The Westminster Larger Catechism, Questions 1-2

September 14, 2008 § Leave a comment

Question 1:  What is the chief and highest end of man?
Answer 1:  Man’s chief and highest end is to glorify God,[1] and fully to enjoy him forever.[2]

1.  Rom. 11:36; I Cor. 10:31
2.  Psa. 73:24-28

Q2:  How doth it appear that there is a God?
A2:  The very light of nature in man, and the works of God, declare plainly that there is a God;[1] but his word and Spirit only do sufficiently and effectually reveal him unto men for their salvation.[2]

1.  Rom. 1:19-20; Psa. 19:1-3; Acts 17:28
2.  I Cor. 2:9-10; II Tim. 3:15-17; Isa 59:21

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The Heidelberg Catechism, Introduction – Lord’s Day 1

August 30, 2008 § Leave a comment

Question 1:  What is your only comfort in life and in death?
Answer 1:  That I, with body and soul, both in life and in death,[1] am not my own,[2] but belong to my faithful Savior Jesus Christ,[3] who with His precious blood [4] has fully satisfied for all my sins,[5] and redeemed me from all the power of the devil;[6] and so preserves me [7] that without the will of my Father in heaven not a hair can fall from my head;[8] indeed, that all things must work together for my salvation.[9] Wherefore, by His Holy Spirit, He also assures me of eternal life,[10] and makes me heartily willing and ready from now on to live unto Him.[11]

1.  Rom. 14:7-8
2.  I Cor. 6:19
3.  I Cor. 3:23
4.  I Peter 1:18-19
5.  I John 1:7; 2:2
6.  I John 3:8
7.  John 6:39
8.  Matt. 10:29-30; Luke 21:18
9.  Rom. 8:28
10. II Cor. 1:21-22; Eph. 1:13-14; Rom. 8:16
11. Rom. 8:1

Q2:  How many things are necessary for you to know, that in this comfort you may live and die happily?
A2:  Three things:[1] First, the greatness of my sin and misery.[2] Second, how I am redeemed from all my sins and misery.[3] Third, how I am to be thankful to God for such redemption.[4]

1.  Luke 24:46-47; I Cor. 6:11; Titus 3:3-7
2.  John 9:41; 15:22
3.  John 17:3
4.  Eph. 5:8-11; I Peter 2:9-12; Rom. 6:11-14; 7:24-25; Gal. 3:13; Col. 3:17

The Westminster Larger Catechism – Question 1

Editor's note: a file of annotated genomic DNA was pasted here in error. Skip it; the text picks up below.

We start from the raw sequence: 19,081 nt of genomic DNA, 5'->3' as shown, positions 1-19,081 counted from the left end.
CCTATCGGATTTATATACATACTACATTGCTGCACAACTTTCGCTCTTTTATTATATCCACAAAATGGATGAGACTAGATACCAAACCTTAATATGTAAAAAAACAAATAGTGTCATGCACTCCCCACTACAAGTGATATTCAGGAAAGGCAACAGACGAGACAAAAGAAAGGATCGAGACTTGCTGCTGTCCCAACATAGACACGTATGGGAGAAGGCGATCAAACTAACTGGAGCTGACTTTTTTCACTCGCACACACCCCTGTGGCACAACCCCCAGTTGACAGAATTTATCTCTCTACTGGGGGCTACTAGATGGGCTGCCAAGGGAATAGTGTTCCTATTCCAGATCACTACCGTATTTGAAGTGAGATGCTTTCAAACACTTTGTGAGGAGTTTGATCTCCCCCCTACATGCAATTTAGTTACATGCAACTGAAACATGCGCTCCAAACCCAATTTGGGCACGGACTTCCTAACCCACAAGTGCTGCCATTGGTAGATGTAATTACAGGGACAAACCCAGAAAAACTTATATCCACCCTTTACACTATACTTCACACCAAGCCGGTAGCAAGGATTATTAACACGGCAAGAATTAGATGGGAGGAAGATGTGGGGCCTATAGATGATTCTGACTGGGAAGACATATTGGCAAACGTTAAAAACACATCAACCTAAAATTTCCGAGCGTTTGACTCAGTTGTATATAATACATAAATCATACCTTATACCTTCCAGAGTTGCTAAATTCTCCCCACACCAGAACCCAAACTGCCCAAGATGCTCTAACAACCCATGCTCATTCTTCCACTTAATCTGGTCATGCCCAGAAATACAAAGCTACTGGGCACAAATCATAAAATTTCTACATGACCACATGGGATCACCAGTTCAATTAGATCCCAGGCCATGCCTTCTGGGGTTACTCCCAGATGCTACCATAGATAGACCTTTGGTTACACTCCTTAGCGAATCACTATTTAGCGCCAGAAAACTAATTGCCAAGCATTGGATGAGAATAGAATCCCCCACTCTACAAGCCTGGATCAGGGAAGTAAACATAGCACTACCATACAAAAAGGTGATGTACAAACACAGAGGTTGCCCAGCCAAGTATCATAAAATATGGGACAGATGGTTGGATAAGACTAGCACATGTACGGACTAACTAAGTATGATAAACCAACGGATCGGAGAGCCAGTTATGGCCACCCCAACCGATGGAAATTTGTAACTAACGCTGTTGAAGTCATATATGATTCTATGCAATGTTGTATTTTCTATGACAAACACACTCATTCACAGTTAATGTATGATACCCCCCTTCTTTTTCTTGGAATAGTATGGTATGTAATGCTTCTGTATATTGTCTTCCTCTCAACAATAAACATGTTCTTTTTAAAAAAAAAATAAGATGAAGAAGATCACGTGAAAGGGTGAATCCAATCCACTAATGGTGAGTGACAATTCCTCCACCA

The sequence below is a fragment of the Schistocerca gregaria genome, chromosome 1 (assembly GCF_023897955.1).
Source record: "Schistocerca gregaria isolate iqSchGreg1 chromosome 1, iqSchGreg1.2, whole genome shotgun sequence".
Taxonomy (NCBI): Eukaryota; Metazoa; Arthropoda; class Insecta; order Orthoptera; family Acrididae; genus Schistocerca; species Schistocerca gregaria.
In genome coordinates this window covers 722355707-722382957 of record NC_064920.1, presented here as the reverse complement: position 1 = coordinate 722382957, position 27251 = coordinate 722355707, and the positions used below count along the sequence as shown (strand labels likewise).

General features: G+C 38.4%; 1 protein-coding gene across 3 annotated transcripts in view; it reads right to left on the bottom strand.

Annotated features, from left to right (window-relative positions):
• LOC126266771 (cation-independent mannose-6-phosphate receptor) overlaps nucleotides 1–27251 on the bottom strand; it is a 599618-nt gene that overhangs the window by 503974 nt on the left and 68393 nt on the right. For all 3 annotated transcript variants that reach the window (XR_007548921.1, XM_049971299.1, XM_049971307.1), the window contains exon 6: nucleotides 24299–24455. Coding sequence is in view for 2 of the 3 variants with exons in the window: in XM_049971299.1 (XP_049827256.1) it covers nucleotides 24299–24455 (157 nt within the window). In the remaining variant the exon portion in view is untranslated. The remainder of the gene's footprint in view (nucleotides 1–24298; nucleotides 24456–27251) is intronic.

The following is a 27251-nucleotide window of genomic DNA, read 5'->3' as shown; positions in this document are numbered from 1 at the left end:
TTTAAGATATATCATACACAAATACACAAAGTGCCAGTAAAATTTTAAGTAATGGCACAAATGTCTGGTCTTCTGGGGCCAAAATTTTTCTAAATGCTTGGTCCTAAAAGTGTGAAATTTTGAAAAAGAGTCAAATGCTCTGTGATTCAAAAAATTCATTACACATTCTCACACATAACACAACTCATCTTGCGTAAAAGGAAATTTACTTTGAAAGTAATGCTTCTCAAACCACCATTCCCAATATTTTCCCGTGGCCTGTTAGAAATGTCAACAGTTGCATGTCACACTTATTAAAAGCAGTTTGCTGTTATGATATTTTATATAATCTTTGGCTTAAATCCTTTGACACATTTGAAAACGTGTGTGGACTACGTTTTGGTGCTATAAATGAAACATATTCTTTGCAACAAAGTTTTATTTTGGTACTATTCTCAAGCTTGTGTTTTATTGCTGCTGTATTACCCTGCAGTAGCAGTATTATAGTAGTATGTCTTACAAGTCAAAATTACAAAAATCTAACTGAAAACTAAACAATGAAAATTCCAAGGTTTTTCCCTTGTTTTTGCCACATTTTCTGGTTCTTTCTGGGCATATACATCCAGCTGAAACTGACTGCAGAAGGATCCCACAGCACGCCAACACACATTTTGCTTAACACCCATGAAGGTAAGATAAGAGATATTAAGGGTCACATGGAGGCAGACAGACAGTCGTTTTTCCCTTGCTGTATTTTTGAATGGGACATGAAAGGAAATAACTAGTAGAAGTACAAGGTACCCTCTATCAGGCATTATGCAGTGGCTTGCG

August 23, 2008 § Leave a comment

Question 1:  What is the chief and highest end of man?
Answer 1:  Man’s chief and highest end is to glorify God,[1] and fully to enjoy him forever.[2]

1.  Rom. 11:36; I Cor. 10:31
2.  Psa. 73:24-28

“He bore…the wrath of God against the sin of the whole human race….”

January 1, 2008 § Leave a comment

Q37: What do you understand by the word “suffered”?
A37: That all the time He lived on earth, but especially at the end of His life, He bore, in body and soul, the wrath of God against the sin of the whole human race; in order that by His suffering, as the only atoning sacrifice, He might redeem our body and soul from everlasting damnation, and obtain for us the grace of God, righteousness and eternal life.

I want to revisit this Q&A from Lord’s Day 15 of the Heidelberg Catechism. I have already posted this but did not comment on it. This clearly shows a more moderate Calvinistic view of the suffering of Christ for the sin of the “whole human race” than is found to be more popular today. This same idea of sufficiency is also expressed in the Cannons of Dort here:

The Canons of Dort, Second Head of Doctrine
The Death of Christ, and the Redemption of Men Thereby – Articles of Faith

Article 6
And, whereas many who are called by the gospel do not repent nor believe in Christ, but perish in unbelief, this is not owing to any defect or insufficiency in the sacrifice offered by Christ upon the cross, but is wholly to be imputed to themselves.

If we compare these two statements from the 3 Forms of Unity can we not properly infer that the unbelief and rejection of the gospel is “wholly to be imputed” to the unbeliever because there is nothing lacking in the atonement for him because the unbeliever, being a member of the human race, Christ in his place bore his wrath against his sin according to Q&A 37?

Blessings in Christ,
Terry W. West

Let Us Pray With Martin Luther

April 1, 2007 § Leave a comment

“O give thanks to the Lord for he is good; for his steadfast love endures forever. He gives to the beasts their food, and to the young ravens which cry. His delight is not in the strength of the horse, nor his pleasure in the legs of a man; but the Lord takes pleasure in those who fear him, in those who hope in his steadfast love.

Our Father, who art in heaven;
Hallowed be thy name.
Thy kingdom come.
Thy will be done; on earth as it is in heaven.
Give us this day our daily bread.
And forgive us our debts; as we forgive our debtors.
And lead us not into temptation;
But deliver us from evil;
For thine is the kingdom, and the power, and the glory, for ever.
Amen.

We give thee thanks, Lord God, our Father, for all thy benefits, through Jesus Christ our Lord, who lives and reigns forever. Amen.”

Martin Luther (AD 1483-1546) From His Small Catechism

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